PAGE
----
I Googled my rhymes in case you didn’t know it.
AddForm, that created this here smackdown
Gets *this* dot props dot method all around.
‘Cause my style’s like a sewage spill
Queasy dull rhymes worse than a pneumonic drill.
Constructor, props, state:
They’re a hell of a concept.
I make it mine and you want to do your own.
Memories can fade, so I do what I can now.
Save like a git commit so fast
Better young devs say, “damn”
If my rhyme made you pissed.
I would take it on the lam.
Keep my composure when it’s time to code live.
Mesmerised by the job and I might nosedive.
React’s state was my problem,
So I solved it.
Check out my notes while my colors resolve it:
State state baby. React. Jay. Ess.

Yo Katy, let’s get out of here
Word to your developer.
State state baby. No toast. No toast.
State state baby. No toast. No toast.
State state baby. No toast. No toast.
State state baby. No toast. No toast.


I have narrowed it down to these for my last Sketch illustration for my trip-planning app:

Screen Shot 2017-04-18 at 11.38.08 AM

It has to be iconic enough to be recognisable and easy enough to make into a scene with eggs. I’m leaning towards 101 Dalmations or Life of Pi. I have not seen the movie, but I read the book. I do not care if you like the movie or not. I do care about making this less taxing for me. I could do The Lion King, but I am one of the few who did not like being beaten over the head with the symbolism. Subtlety, please. That goes for you, too, The Lion, the Witch, and the Wardrobe. 101 Dalmies might be a cop out. Life of Pi is the only one that is about traveling with an animal. Sadly, most of the dog and cat flicks set off my cheesedar. I also have to consider making the eggs look like their counterparts without too much help. Lesson learned from my Harry/Sally scene. Babe and Charlotte’s Web might be too complicated. We’ll see.


I’ve done all the pictures for my ReactJS app except the one that supports the radio button group for the question about my pets. I can’t think of a movie that supports it. I’m thinking Pee Wee’s Big Adventure and the pet store fire scene, but I’m not in love with it. I am not sure everyone will know the scene.

Until then I have a gap.

Screen Shot 2017-04-17 at 9.43.38 PM

I’ve also learned a lesson about doodling and saving. My first go was just to play with Sketch App. In doing so, I built the scene from Jaws. I did not save it. I put it on Instagram and moved on. I cannot find the original, so when I export it by svg, one part fades. Maybe this isn’t something I can’t fix, but I can’t fix for now.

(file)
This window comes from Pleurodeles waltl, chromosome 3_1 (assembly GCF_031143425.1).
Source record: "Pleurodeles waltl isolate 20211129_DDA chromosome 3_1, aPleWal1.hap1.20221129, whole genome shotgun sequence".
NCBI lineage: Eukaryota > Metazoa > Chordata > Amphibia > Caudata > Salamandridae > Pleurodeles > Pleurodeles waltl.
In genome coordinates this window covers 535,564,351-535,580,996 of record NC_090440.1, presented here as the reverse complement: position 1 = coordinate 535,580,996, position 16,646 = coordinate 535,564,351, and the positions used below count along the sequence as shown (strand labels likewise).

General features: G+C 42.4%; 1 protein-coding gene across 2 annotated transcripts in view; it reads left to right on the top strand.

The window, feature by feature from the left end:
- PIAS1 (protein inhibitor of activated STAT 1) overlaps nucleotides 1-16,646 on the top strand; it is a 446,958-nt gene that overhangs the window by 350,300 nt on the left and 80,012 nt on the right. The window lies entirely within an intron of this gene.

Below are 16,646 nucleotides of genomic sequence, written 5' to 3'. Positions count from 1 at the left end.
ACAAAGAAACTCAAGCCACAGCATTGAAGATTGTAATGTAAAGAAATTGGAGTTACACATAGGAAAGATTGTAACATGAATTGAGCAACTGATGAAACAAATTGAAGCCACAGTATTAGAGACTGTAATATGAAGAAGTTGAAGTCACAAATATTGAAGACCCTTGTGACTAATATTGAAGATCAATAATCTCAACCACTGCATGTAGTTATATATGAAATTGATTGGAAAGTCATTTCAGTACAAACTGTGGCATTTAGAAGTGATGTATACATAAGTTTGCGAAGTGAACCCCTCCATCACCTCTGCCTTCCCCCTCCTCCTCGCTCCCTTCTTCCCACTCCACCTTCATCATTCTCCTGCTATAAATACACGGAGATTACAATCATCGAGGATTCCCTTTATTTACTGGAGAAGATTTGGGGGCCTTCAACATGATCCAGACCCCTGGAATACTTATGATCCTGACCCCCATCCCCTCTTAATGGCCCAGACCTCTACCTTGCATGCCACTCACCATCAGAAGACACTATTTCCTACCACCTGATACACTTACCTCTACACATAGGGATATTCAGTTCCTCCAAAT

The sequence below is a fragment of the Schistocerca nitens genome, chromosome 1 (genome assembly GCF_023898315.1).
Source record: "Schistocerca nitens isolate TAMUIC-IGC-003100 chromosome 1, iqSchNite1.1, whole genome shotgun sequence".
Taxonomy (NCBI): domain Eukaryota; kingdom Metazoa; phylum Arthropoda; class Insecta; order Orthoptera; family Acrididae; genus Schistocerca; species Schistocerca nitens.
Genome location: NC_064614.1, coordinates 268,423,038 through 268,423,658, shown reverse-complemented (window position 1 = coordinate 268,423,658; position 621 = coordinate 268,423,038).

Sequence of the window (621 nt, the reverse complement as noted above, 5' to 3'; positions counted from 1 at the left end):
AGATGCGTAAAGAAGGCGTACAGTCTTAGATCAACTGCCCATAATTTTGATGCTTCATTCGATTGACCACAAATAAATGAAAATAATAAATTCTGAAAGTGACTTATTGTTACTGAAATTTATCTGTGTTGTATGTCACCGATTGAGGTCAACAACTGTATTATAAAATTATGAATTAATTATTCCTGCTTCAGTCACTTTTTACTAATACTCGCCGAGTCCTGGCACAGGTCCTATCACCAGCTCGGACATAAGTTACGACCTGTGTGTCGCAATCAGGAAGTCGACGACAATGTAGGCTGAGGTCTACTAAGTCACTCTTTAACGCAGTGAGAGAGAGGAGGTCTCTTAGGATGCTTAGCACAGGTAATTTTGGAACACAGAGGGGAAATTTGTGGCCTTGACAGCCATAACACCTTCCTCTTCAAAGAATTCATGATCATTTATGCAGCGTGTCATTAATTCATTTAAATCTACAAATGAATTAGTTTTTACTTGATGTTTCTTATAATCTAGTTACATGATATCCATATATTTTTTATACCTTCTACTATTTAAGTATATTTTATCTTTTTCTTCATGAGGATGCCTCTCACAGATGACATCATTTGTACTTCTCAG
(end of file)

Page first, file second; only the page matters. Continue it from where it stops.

lernin hurtz.

I over re-React-ed

A while back, I started this little trip planning app for me: Unscrambled. With my dad diagnosed with acute myeloid leukemia, I was heading to Dallas a lot. I’d always forget something. This was for me in two ways: it solved one of my own problems, and I needed to practice ReactJS. I built it with Webpack. Or started to. I let it go when I got stuck. I wanted to deal with it in React Meet-ups, but not all Meet-ups are equal (the Dallas ReactJS group is stellar). I was also chicken as a junior developer to ask the well seasoned (“Hi. *picks nose* My name is Katy and I like kitties and doggies and sunshine and coding and I maked dis app will you look at it I also eat paste.”). I felt naked and naive, and not in the sexy ingenue portrayed by a dewy French actor sort of way.

Then my stepsister died.

Then my dad died.

I did not want to stop or abandon the project, but I could not concentrate. I can now. Of course, I still miss them, but now I think “Oh, they’d love this” when I design or build. I’m good. I’m sad; I miss them, but I am good.

What was not good was the app. I also wanted to try the Create React App tool so I could avoid the builds. If I let too much time go, I just forget the process: npm do this, cd into this npm do that to build then cd out to save to GitHub. Schtaaahp. I build an app with Webpack and Perk framework before (Critter Sitter) and was happy with it. I just have a simpler app to build. I have no backend. I have a set list of places I stay in Dallas and my packing list is set. Could I build a component to add to my packing list? Sure. But by now, I have that list down. It’s checking it off that matters. Should I want to add a component called AddItem, I will deal with it later.

Version 1 was not even complete when I opted to move it over. I have been following Wes Bos’s React for Beginners (aka Notorious RFB), coding along, then practicing my own in parallel: Teacher show, Katy copy, Katy do her own. It works for me. Next thing I know, it’s late. I’m still excited, but I’m fading physically. I should have gone to bed, but—no—I was going to move it all over when my brain and body were cooked. (Jeenyiss) My old format is not in the same style as Create React App. Of course, it isn’t. I should have taken the time to move one at a time. It’d be like starting over, but the components are already thought out and built. But no. I moved everything over. Not one thing was horrible, but there were many little things that need changing: paths, ES6, …
I am using this:
class SteveBuscemiIsMyMan extends React.Component {render: function(){yada yada yada}}
export default SteveBuscemiIsMyMan;
when before I had this:
export default React.createClass({render: function(){yada yada yada})}

Which brings us to this entertainment center that I use as a bookshelfstoragething. When I got it, I move all my things into and on to it in a day. I didn’t take the time to have a little crowding in order to put the books in the order I want them to and the craft boxes and bags where I want them to be and the knickknacks where they should be. I have had this mess for a long time. I now do a section at a time when I have the time, but looking back, I should have taken the time to slow down and just do it piecemeal.